History presses back, but also presses on
I don’t know what Michael Karkoc did or didn’t do in World War II. His son, Andrij, wrote a pretty compelling commentary (“My father is not a war criminal,” July 14). But one thing I am always reminded of when I read about the search for aging Nazis who may or may not have committed war crimes is the fact that justice was not equal. What the Nazis did was horrible beyond human comprehension, but the atrocities committed by the communists in the Soviet Union by far exceeded it for the simple reason that these crimes continued after the war ended when they enslaved Eastern Europe with torture, rape, murder, etc. Were any Soviet war criminals brought to justice? Of course not; they were on the winning side.
And not only in the old Soviet Union, but also China and North Korea, where such atrocities are still taking place. But is the world going after these people? No, we’ve still got aging Nazis to root out — real or imagined.
TOM R. KOVACH, Nevis, Minn.
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The headline “Ordinary family man or Nazi henchman” (July 14) is a sad and possibly harmful distortion of reality. It’s sad because the truly scary thing about the Nazis is that their unspeakable evils were committed by such ordinary people: good family men and women, shopkeepers, farmers, professionals. (The Third Reich demonstrates “the banality of evil.”) It may be harmful because all too often characterizations of the Nazis as psychotic monsters serve to mask the reality that far too many of us have been capable of unspeakable acts — lynchings, burnings, even massacres.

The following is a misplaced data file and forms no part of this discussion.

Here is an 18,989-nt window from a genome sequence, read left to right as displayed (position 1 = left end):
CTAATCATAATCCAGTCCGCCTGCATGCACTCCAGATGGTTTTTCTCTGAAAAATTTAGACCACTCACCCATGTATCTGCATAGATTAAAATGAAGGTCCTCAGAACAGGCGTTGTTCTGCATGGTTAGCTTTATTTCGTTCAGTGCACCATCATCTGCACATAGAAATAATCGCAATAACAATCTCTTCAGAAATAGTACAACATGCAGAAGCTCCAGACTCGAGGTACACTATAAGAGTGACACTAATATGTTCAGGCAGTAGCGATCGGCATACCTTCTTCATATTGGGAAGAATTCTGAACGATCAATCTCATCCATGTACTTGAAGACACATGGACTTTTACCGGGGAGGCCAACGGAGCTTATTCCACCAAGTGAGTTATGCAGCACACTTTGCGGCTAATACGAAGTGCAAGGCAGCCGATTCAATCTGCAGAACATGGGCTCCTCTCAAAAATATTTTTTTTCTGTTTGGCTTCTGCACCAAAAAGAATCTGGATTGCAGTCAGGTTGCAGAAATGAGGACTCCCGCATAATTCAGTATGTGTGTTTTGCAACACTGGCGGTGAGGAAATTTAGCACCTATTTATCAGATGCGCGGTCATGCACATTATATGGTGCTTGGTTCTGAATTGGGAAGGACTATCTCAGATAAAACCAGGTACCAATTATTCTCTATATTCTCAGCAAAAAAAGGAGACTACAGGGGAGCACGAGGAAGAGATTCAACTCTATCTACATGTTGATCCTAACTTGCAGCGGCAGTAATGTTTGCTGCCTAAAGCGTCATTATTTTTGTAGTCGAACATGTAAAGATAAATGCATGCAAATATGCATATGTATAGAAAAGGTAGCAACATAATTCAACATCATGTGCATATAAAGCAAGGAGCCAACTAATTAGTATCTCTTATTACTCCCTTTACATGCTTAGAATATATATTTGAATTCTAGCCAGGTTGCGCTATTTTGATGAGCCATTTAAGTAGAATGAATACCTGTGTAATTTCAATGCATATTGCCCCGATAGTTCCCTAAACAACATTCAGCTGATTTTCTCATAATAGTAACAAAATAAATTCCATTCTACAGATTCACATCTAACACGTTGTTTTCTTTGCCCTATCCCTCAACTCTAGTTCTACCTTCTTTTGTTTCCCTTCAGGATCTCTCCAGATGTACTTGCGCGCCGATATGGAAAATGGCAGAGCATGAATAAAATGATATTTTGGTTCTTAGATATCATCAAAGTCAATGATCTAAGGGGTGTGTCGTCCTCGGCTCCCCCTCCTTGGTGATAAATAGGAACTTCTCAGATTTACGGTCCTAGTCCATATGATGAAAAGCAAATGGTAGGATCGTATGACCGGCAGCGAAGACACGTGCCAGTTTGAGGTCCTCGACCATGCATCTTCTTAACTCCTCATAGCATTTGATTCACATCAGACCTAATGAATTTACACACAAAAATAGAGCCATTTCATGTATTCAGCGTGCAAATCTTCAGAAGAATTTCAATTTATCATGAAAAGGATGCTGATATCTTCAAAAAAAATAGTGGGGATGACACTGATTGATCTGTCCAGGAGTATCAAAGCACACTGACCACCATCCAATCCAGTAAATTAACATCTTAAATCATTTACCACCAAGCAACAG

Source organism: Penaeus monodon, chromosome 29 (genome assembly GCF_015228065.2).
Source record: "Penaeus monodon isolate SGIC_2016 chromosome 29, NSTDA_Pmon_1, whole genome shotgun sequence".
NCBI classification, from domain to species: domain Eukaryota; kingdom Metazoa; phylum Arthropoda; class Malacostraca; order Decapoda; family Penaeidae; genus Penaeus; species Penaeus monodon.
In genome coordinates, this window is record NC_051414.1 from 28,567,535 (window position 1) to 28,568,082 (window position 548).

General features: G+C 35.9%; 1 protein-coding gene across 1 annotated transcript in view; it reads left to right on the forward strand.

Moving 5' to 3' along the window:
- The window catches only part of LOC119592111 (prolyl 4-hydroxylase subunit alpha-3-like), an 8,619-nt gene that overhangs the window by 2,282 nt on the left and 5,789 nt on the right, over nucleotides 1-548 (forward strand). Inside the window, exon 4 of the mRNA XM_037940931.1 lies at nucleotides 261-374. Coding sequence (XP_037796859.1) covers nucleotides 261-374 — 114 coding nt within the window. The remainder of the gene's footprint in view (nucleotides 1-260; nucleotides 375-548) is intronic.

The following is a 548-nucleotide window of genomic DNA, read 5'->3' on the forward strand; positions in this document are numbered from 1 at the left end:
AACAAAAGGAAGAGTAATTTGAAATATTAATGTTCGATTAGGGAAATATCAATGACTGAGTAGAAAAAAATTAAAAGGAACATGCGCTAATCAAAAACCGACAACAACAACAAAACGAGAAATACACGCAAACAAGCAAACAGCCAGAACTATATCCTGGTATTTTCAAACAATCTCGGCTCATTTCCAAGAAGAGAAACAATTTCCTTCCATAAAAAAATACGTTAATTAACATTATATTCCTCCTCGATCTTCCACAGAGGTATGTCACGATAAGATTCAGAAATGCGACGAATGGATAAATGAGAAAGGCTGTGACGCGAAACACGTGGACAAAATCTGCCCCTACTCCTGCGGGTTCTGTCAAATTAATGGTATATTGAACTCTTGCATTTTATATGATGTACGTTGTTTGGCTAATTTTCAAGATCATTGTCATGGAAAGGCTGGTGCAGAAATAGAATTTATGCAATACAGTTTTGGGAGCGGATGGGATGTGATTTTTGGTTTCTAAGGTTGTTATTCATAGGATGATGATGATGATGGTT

Whether or not we should prosecute Michael Karkoc, we should understand just how well he represents his times and places.
The Rev. GREG GARMAN, Minneapolis
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As someone currently visiting Latvia, I can attest to the continuing scars of World War II. There are vacant buildings waiting for their Jewish owners to return. There is still an emotional tension between ethnic groups. I hope there will be an open investigation into Karkoc’s alleged crimes and a trial so our nation can learn that the past effects our present and our future.
MICHAEL RESIG, Crystal
SOUTHWEST LIGHT RAIL
It’s time to revisit the decisions made
Putting the portion of the proposed Southwest light-rail line in a deep tunnel (“LRT corridor fight nears a crossroad,” July 14) solves both key problems afflicting this route: First, it would moot the conflict between St. Louis Park and Minneapolis regarding relocation vs. colocation of freight. This conflict could potentially derail the entire project if both sides maintain current positions. And second, it would preserve the historical aesthetic of the corridor, which combines recreation, housing and a low volume of slow freight. All sides dedicated to the success of this project should come together around the tunneling option. It would cost more, certainly, but if this project is worth doing, it is worth doing right, in a manner that does not cause conflict, degradation of the environment and the wholesale taking of private property.
STEVEN GOLDSMITH, Minneapolis
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